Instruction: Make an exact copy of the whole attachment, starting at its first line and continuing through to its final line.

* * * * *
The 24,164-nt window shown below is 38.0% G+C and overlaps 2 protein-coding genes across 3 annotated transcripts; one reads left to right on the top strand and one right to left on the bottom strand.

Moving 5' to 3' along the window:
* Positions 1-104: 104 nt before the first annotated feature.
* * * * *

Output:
The 24,164-nt window shown below is 38.0% G+C and overlaps 2 protein-coding genes across 3 annotated transcripts; one reads left to right on the top strand and one right to left on the bottom strand.

Moving 5' to 3' along the window:
* Positions 1-104: 104 nt before the first annotated feature.